Last night we had the pleasure of rewatching “The Shootist”. Most of you probably know that this film, released in 1976, was John Wayne’s last picture, filmed at a time when he had already lost several ribs and his entire left lung to cancer. At the time, doctors thought that Wayne might have been cured, but three years later the disease returned with a vengeance, and took his life.
On the scale of things, The Shootist is not that old of a movie, but today it watches that way, which I don’t suggest as a condemnation. I like it that way. Maybe it feels aged simply because the top half of my hourglass is running lighter, or maybe it’s because the writing and dialogue and the acting still carry a particular kind of dignity, a sense of humor and tailored wit that seems largely absent from modern films.
If you are not familiar, the movie is about the final days of an aging frontiersman, lawman, and gunfighter, John Bernard Books, played by The Duke. He is dying from terminal cancer, and takes a room at Bond Rogers’ (Lauren Bacall) boarding house in Carson City. Bond has a son, young Gillom, played by a young Ron Howard. It is 1901, well past the wild and woolly days of the frontier, and because of this Books’ presence in town is resented by many, including the Sheriff, where it isn’t celebrated by others who can see a profit in his death amongst them.
Those are the broad strokes, and I won’t spoil it if you haven’t seen it.
I think it’s the Duke’s finest performance. There is danger in that, but there is also no way to separate his life outside the role from the role itself. Wayne simply is the aging frontiersman, lawman, and gunfighter, a dying man who finds himself at a turn in history, where his caste and type are fading into memory. There is an interesting moment in this behind the scenes interview with Wayne where he comes very close to acknowledging it. He is speaking about how violence is portrayed in film. “It’s not that there’s more violence in today’s pictures,” he says wistfully, “It’s that it’s done with such bad taste.”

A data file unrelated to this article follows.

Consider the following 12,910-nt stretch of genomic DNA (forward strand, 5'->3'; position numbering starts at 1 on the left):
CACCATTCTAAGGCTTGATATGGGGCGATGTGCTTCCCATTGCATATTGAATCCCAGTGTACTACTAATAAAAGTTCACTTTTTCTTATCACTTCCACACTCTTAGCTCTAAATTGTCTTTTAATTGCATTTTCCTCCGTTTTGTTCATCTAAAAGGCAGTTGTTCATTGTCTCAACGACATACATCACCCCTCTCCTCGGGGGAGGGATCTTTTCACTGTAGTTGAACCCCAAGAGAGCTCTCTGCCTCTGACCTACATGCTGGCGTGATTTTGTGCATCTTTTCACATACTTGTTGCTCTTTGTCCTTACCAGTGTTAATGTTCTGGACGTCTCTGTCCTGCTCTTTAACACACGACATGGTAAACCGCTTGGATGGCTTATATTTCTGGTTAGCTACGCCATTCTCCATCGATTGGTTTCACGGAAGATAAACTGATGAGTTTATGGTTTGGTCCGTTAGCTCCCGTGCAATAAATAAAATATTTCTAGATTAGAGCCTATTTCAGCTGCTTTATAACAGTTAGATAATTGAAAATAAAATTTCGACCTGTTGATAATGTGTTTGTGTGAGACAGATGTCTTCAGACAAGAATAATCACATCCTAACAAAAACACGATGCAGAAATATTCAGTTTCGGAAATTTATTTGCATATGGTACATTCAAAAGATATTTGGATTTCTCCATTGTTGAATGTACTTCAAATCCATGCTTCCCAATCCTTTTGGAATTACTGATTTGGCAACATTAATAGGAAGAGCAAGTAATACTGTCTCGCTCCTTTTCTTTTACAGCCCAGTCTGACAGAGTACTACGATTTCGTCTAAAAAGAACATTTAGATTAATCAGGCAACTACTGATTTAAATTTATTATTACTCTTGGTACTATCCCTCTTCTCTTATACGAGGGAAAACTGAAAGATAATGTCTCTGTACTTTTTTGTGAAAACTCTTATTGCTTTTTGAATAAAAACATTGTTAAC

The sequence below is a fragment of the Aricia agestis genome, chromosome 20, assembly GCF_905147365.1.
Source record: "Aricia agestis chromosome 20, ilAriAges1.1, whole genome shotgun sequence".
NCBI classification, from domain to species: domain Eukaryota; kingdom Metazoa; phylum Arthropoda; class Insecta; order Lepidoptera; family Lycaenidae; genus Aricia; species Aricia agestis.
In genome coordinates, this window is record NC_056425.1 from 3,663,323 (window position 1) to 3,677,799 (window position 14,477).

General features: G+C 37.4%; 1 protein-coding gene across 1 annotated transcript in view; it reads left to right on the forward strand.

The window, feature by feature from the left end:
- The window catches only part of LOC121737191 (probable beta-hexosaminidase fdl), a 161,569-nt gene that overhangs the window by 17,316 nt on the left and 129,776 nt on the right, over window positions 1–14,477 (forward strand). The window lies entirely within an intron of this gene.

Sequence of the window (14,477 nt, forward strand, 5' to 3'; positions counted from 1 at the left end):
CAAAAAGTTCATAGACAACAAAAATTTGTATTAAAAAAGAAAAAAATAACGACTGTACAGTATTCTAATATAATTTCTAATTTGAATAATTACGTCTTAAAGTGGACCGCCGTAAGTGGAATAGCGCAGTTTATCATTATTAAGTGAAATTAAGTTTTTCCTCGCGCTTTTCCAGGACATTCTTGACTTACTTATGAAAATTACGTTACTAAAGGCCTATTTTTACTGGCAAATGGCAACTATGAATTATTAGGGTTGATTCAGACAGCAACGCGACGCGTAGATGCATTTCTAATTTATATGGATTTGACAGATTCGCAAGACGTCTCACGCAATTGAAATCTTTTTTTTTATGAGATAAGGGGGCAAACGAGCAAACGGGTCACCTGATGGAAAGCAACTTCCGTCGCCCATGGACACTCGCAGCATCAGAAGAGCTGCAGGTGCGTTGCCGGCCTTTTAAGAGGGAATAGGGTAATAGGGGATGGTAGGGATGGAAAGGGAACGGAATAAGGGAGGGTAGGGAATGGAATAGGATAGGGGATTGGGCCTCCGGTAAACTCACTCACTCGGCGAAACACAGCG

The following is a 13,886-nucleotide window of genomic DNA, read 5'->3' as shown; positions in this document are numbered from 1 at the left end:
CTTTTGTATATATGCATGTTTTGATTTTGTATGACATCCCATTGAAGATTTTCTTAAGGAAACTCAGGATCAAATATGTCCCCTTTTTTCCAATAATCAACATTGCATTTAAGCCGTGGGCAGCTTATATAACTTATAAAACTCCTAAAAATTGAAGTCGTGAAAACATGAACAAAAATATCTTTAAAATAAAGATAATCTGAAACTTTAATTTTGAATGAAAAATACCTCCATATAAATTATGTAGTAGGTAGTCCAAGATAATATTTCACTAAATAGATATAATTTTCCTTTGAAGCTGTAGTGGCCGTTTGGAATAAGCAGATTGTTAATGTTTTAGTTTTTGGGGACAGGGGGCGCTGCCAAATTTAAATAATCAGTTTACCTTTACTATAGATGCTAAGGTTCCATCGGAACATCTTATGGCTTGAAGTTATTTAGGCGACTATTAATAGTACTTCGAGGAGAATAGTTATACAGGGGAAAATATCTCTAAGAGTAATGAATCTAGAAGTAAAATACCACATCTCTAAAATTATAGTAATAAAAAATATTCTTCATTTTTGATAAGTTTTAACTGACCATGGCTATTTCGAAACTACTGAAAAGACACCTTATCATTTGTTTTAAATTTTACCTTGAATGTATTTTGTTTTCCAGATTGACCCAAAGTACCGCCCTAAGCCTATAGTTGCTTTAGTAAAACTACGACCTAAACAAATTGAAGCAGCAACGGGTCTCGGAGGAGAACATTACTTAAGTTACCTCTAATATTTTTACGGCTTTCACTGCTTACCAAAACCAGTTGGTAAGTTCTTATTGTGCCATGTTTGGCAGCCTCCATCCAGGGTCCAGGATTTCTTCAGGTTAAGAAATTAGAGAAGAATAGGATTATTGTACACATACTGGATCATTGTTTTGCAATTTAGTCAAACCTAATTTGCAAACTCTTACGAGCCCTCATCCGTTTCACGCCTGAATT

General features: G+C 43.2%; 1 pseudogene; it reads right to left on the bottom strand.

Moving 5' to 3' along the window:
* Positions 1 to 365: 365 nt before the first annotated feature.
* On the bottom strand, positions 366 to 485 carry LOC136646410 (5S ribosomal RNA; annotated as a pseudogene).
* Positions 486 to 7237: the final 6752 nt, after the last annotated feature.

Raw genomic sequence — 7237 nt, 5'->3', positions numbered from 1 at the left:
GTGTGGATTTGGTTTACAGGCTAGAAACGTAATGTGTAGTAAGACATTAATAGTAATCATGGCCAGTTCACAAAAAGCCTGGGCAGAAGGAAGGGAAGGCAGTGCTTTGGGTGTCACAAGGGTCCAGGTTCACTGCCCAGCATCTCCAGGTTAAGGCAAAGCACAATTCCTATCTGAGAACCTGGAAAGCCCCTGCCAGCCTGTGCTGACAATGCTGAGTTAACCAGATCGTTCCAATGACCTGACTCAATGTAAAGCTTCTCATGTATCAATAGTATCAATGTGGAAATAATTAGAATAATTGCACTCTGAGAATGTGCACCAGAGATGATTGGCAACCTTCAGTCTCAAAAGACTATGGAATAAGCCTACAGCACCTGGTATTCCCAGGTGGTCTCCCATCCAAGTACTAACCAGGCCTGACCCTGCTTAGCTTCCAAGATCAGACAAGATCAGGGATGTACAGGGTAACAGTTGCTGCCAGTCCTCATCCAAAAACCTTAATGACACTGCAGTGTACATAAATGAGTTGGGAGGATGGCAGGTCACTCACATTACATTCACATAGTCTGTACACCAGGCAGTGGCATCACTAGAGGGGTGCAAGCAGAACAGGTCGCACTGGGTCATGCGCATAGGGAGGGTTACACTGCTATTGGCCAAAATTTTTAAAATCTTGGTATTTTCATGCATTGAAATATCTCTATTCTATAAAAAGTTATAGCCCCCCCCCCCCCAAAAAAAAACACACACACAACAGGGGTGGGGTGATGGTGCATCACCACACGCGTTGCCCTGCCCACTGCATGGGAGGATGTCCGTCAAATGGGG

And I think that is one of the great takeaways from this movie. Books’ relationship with young Gillom Rogers is a reflection of that view, and Books is at great pains to make young Gillom learn the difference between gratuitous stupidity and violence as a last resort.
One of the other great takeaways, at least for this writer, is a moment between Books and Bond Rogers. It comes about midway through the movie, when Books is sitting down for breakfast and Bond tries once again to herd him into church, and to see what she considers the evil and error of his unrepentant ways. Books pushes back, and Rogers drives even harder, damning him, until Books, in full retreat, finally tells her that his past, however full of violence and things abhorrent to her nature, is unimportant now, that he is “Just a dying man, afraid of the dark.” It is one of the finest moments I have ever seen in a movie. And I think it resonates so well because it carries with it undertones of their own lives outside of film, a sense that they are confronting certain realities of their personal lives. Wayne, who lobbied hard for the role, likely knowing it was his last film, and caring greatly about his legacy, is making a loud statement, and Bacall, perhaps railing in grief at Bogart, who had also died of cancer. The scene is simply mesmerizing.
As an actor, it is hard to believe that John Wayne could have conceived of a better role to inhabit for the capstone of his career, and selfishly, for so many of us who followed him around that imaginary frontier in movie after movie. The final scenes of the film are extremely moving, when one considers that it was, simply, The Duke’s last gunfight, and a brief reappearance of Jimmy Stewart, who plays Doc Hostetler, at the batwing doors of the saloon, is simply moviemaking rapture.
They don’t make movies like this anymore, where a man can say without irony, without being mocked or buried under a baggage train of cultural gobbledygook, Books’ classic takeaway line: “I won’t be wronged. I won’t be insulted. I won’t be laid a-hand on. I don’t do these things to other people, and I require the same from them.”